This isn’t true at all.
Over three quarters of non-EU and EU migrants come here to work or study. Others often come to be with family members who are already working or to claim asylum from dangerous situations.
Migrants are way less likely to claim benefits or tax credits than people who were born in this country. A study done by University College London found they are half as likely as people who were born here to receive state benefits or tax credits.
Migrants actually pay more money into the system through tax than is paid out to them through benefits. So, cheers pals!
There isn’t any evidence to suggest migrants are coming here just to use the NHS. Migration has meant additional costs for the NHS but other things are having a much bigger impact.
The NHS is under a lot of financial pressure which is likely to continue for a number of years - it’s struggling to cover its rising costs.
One of the main reasons costs are increasing is because people are living longer and treating an ‘aging population’ is expensive. Keeping technology up-to-date and improving standards of care is most expensive of all.
Lots of migrants actually work hard for the NHS - around 11% of all NHS staff and 26% of doctors are non-British.
There's no proof that migrants are taking the jobs of UK workers.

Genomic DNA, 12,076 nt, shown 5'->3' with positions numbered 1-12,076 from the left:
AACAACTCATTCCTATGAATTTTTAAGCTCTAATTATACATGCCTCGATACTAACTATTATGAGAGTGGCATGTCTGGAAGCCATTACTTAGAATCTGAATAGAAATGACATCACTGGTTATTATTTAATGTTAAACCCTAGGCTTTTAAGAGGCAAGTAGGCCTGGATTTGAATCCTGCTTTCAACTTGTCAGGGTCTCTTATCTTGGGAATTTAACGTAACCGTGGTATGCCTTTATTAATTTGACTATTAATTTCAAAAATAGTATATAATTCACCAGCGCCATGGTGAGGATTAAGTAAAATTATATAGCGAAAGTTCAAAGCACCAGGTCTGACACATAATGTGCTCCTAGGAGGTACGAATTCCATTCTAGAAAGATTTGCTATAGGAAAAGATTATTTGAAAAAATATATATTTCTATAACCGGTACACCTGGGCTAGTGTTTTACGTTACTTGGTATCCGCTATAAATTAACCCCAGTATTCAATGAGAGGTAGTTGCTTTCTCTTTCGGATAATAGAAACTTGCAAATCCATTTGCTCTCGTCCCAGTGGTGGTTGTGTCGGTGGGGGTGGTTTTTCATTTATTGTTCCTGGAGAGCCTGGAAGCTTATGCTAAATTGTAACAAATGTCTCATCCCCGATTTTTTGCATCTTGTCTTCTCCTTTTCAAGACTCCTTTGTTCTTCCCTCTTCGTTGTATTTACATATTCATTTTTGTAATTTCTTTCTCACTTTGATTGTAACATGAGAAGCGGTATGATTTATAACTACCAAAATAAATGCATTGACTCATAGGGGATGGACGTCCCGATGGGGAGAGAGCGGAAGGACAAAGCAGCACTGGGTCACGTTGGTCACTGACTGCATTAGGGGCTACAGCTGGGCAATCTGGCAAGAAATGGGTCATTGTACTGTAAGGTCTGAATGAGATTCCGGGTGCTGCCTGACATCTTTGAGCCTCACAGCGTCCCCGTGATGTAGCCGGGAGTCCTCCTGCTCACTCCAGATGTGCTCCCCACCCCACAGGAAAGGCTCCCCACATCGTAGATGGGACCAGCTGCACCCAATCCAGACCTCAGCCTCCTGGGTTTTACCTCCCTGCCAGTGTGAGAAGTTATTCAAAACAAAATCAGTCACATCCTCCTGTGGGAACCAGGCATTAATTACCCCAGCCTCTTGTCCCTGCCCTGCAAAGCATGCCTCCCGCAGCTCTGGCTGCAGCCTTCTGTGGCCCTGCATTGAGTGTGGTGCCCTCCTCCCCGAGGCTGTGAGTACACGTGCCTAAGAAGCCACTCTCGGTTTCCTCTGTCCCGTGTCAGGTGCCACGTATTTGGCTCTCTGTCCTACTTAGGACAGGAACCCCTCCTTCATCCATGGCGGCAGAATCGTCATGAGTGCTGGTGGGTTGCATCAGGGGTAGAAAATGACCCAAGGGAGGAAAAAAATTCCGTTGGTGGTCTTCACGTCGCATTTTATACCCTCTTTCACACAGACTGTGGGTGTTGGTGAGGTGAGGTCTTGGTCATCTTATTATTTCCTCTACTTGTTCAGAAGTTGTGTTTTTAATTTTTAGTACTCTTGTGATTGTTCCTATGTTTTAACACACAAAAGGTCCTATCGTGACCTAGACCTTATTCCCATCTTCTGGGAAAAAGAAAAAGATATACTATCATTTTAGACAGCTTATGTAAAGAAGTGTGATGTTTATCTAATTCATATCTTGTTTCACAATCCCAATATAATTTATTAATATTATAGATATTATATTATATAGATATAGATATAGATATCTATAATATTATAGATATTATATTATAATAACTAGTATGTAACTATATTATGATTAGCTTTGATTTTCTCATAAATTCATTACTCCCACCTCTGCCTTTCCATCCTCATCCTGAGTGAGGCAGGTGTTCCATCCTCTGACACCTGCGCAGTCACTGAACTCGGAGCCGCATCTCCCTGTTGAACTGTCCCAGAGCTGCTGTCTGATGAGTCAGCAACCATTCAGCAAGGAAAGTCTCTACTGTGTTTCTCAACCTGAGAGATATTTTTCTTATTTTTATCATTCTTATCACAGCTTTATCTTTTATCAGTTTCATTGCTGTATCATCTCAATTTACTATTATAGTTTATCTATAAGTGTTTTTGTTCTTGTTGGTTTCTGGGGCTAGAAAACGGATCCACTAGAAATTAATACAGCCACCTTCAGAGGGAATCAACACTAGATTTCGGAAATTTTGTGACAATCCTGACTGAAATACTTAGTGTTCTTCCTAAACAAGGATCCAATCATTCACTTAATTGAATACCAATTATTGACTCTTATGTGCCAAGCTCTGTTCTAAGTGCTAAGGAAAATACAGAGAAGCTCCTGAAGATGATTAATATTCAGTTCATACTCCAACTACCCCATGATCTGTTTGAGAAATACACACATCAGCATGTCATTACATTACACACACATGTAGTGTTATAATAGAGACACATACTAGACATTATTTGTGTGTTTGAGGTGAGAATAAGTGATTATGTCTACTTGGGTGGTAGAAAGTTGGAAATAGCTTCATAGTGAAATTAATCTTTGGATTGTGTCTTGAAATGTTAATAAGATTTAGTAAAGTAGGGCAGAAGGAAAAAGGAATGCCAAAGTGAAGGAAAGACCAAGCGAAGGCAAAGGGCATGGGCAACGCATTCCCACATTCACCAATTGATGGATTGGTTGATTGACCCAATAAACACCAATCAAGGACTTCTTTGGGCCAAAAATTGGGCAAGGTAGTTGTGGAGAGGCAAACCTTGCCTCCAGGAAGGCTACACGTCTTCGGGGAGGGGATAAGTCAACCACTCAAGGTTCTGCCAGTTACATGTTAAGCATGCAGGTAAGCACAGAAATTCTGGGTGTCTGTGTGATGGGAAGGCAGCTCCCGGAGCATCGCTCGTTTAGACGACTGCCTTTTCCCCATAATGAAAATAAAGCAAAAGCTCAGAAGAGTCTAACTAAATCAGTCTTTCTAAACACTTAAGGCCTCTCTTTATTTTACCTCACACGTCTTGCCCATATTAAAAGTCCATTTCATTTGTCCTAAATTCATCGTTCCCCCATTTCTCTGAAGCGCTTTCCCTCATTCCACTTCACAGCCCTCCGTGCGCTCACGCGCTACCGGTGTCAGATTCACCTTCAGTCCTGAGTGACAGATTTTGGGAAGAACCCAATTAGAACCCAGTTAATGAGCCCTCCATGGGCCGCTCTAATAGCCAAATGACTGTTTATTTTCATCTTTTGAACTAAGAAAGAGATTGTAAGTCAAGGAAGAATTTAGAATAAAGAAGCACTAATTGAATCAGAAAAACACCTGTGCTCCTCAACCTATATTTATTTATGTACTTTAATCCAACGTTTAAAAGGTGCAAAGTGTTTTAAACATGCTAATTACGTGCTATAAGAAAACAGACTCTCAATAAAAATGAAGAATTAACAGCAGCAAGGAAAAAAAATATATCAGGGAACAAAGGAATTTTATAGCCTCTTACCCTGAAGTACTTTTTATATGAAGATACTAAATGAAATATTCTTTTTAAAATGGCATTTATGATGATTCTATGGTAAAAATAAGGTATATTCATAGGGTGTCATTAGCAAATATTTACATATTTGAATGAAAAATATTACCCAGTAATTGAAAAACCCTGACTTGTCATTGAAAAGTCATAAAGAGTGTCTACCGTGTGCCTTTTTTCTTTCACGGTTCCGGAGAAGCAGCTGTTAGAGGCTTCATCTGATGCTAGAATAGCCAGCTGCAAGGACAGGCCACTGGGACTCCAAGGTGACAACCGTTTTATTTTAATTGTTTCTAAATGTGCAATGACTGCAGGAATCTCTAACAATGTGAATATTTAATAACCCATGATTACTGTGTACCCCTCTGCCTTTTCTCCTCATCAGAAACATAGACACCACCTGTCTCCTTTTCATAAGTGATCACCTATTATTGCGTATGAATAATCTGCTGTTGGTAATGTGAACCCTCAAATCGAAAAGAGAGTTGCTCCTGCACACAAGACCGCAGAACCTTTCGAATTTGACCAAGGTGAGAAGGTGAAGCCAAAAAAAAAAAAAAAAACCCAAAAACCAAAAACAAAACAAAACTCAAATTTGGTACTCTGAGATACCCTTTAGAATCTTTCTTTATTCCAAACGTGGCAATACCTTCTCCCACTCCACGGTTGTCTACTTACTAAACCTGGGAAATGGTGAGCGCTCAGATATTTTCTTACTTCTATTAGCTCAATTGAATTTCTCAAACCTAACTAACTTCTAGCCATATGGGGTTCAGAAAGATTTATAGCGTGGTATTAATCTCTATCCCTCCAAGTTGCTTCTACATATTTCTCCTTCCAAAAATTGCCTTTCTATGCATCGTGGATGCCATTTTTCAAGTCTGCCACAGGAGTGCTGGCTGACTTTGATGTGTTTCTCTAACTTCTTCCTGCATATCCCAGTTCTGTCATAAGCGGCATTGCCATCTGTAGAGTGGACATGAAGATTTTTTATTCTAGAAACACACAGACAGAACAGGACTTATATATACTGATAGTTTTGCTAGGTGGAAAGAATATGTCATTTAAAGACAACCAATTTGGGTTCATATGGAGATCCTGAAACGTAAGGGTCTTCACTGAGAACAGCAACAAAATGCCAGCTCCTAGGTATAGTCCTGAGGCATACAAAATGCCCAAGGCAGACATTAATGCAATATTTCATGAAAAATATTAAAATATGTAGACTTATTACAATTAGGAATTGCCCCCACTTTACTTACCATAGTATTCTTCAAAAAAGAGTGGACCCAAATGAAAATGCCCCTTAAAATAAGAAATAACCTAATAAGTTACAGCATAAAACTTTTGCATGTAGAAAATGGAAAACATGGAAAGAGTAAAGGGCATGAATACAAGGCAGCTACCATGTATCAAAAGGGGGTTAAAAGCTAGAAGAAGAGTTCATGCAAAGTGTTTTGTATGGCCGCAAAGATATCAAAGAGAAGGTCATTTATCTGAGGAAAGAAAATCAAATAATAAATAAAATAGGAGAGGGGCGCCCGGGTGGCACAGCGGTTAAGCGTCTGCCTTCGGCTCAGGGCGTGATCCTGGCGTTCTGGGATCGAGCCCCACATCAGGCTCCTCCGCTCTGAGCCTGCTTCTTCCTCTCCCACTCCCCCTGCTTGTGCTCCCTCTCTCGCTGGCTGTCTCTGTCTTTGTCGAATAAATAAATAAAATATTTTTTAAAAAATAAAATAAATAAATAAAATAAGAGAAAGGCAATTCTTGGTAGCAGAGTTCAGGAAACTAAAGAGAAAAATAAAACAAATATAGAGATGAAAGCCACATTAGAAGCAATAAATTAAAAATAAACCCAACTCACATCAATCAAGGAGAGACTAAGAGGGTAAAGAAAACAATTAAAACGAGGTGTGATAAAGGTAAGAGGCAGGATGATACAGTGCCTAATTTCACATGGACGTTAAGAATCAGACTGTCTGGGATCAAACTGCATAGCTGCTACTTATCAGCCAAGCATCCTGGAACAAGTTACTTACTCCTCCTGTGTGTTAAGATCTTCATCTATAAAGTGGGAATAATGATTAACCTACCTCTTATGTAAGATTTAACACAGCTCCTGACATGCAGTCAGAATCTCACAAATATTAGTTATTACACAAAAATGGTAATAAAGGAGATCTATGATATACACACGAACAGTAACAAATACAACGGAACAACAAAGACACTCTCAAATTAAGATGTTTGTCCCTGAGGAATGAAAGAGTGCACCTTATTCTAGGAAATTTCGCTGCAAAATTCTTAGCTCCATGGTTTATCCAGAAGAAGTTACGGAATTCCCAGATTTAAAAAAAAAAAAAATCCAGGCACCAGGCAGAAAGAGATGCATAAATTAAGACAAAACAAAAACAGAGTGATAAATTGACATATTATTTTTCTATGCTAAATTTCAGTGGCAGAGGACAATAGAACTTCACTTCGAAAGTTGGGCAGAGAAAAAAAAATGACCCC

If immigrants are taking jobs from British workers, it's pretty odd that we’ve got a high employment rate at the moment. From August to September 2016, 74.4% of people were employed and the unemployment rate was 4.8%. These are some of the best figures in the last few decades!
A recent study from The International Longevity Centre also found out that areas with higher employment rates for immigrants also tended to have more of the white UK-born population in work.
The UK has 694 people per square mile, which means we’re the 51st most densely populated territory in the world. For comparison, Macau (in China) has 55,001 people per square mile and our neighbours in Belgium have 962 people per square mile. So there’s still room in the UK to swing several cats.
There are currently 65 million people living in the UK and the population is growing fast due to people living longer, stable birth rates and migration.
Net migration has risen in recent years - this means there are more people coming into the UK than leaving it.
Population growth can put pressure on housing and services but also means economic growth and more tax revenues.
People not born in the UK are much less likely than people born in Britain to own their home and much more likely to rent their home from a private landlord.
UK-born and foreign-born individuals have similar levels of participation in social housing.
Of all housing association lettings, more than 9 out of 10 go to UK nationals.
There is a significant shortage of housing in the UK because we are not building enough affordable homes.